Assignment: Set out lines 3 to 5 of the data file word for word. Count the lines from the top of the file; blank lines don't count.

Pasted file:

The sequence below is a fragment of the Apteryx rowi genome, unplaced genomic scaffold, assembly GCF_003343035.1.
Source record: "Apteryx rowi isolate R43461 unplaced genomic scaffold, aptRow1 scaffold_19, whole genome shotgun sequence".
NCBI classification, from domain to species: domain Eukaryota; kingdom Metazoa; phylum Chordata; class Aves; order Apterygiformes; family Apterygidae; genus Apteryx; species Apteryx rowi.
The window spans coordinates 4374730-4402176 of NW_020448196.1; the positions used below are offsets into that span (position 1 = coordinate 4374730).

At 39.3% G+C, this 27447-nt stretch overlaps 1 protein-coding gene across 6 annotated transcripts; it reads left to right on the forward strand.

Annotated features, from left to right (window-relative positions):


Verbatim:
NCBI classification, from domain to species: domain Eukaryota; kingdom Metazoa; phylum Chordata; class Aves; order Apterygiformes; family Apterygidae; genus Apteryx; species Apteryx rowi.
The window spans coordinates 4374730-4402176 of NW_020448196.1; the positions used below are offsets into that span (position 1 = coordinate 4374730).

At 39.3% G+C, this 27447-nt stretch overlaps 1 protein-coding gene across 6 annotated transcripts; it reads left to right on the forward strand.